After considerable looking and checking, I decided that a Sprinter would fit my objectives. It has a reputation for hauling extra weight; it is built by Mercedes Benz; and it is available with many options and colors. I have operated the Sprinter for 18 month, and to date am very happy with the decision. The choice for a specific Sprinter proved to be difficult. The vans are used all over the world by many groups. For this reason, the option list is very long. I opted for a 2500 series Cargo Van with a high roof and a 170” wheel base (photo 15). I did not buy the extended version as the payload weight is reduced. All models are powered by a Mercedes Benz V6, 188 HP diesel engine. The following options were chosen: Basic Premium Package (lighting, AC&DC outlets, adjustable seats, etc.), Rear Step, Running Boards, Side Door, Floor Mats, 12V to rear, Rear Lights, best radio, and Rear Camera. I was able to keep the vehicle under $50K.
My first construction effort was to build a double ¾” plywood wall between the load and driving compartment. I covered the walls with noise insulating material. A double pocket door allows access to the rear for securing rolling stock and the charging of a locomotive. A third removable seat was supplied, but seldom used (photo 16). The location of the wall was determined by insuring the correct length needed was available at the rear. Building the rack was a real lesson in measurements. I actually built it entirely prior to receiving the vehicle. Because I am comfortable with models, I built it like a model. I started with a scale drawing and created a step by step list aimed at completion.
In design, it was important to put the heavy items on the bottom. This included locomotives and riding cars. These are also consistent in width which helps with the available room between the wheel wells. The second level was reserved for the lowest cars (gondolas, flat cars). This keeps the third level as low as possible and the second level at 55”. The third level accommodates box cars, stock cars and reefers. Other cars are loaded as they fit. With drawings completed, the next step was to create a cut list for the steel. The steel cost was about $500 and consisted of 1” square tubing, 3/4” square tubing, 1X2” tubing and 1X1/2” flat. With all parts labeled, the welding was done. The rack was built in three main sections (photo 17) left, right and bottom center section. All welded sections were primed and painted (photos 18 & 19).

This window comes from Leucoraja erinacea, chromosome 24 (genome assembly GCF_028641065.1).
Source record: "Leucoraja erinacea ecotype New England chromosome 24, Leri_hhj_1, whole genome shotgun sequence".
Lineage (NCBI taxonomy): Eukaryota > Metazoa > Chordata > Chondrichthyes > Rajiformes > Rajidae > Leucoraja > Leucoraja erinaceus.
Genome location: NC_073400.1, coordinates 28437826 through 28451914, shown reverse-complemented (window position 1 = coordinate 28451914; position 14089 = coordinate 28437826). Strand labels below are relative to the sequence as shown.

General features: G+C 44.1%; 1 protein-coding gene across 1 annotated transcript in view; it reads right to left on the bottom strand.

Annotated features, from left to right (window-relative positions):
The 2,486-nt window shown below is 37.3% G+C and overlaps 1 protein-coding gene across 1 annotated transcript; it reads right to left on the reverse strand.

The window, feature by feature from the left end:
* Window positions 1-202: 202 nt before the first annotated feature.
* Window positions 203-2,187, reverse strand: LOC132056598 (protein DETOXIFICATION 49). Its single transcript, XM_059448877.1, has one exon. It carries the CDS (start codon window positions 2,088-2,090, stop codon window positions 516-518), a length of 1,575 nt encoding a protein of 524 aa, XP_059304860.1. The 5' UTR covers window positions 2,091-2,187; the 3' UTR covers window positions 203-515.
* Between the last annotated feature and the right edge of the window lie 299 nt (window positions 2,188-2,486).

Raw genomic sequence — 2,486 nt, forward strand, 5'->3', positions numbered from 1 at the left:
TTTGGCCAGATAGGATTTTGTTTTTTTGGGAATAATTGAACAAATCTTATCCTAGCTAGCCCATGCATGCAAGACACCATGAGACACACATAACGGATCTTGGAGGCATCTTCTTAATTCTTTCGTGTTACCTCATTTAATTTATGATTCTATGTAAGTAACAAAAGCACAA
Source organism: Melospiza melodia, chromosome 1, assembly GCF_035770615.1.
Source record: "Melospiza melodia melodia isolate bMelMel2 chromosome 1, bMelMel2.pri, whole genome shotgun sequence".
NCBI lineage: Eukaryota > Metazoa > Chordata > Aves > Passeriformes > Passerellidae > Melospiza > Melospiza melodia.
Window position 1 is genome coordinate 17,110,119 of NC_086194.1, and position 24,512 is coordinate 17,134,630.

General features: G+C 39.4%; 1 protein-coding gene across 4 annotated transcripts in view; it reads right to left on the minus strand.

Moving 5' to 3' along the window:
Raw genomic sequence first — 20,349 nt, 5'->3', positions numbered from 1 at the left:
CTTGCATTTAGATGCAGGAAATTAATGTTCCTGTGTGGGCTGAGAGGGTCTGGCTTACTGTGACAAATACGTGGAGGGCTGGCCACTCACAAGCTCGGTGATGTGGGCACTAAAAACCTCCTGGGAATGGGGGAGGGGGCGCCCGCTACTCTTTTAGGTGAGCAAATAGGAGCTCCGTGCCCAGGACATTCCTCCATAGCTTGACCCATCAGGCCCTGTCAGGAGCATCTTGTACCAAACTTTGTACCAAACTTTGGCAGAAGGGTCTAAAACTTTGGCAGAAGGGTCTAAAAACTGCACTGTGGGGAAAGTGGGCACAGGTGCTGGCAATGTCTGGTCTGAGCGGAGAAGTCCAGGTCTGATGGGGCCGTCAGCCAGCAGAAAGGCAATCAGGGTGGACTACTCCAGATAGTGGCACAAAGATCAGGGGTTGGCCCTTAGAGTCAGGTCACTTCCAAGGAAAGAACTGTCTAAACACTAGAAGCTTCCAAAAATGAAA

In order to achieve the loading height limits at some tracks, the top level on each side was designed to cantilever out and down to the height of the second level (photo 20). This approach was used so that steel legs are part of the structure at all times rather than cables alone. Small, 2000 lbs., 12V winches (photos 21 & 22) are used to raise and lower the top levels. Because of the cantilever design, a single pin is all that is needed when in the up position. To remove the rack from the Sprinter, four bolts are removed from the lower center section (photo 23). When the center section is removed, the two outer modules can be slid out.
Once the rack was finished, I added some details that completed the package. A storage cabinet was added in front of the right rack and storage boxes were added on both sides (photos 25 & 26). Also, clothes hangers for coats, etc. were added along the interior walls. Finally, the Sprinter has given me the flexibility I wanted. Twelve full size cars and a locomotive (photo 27) provide a great train. The use of shorter cars has allowed up to fifteen cars to be transported. The vehicle handles the loads well, and long trip mileage has hit 19 mpg.
My thanks to Jack Haskins’s shop and John Walton for ideas and lots of support! Any one interested in additional help regarding the above transportation options, please feel free to contact me at email@example.com (photo 28).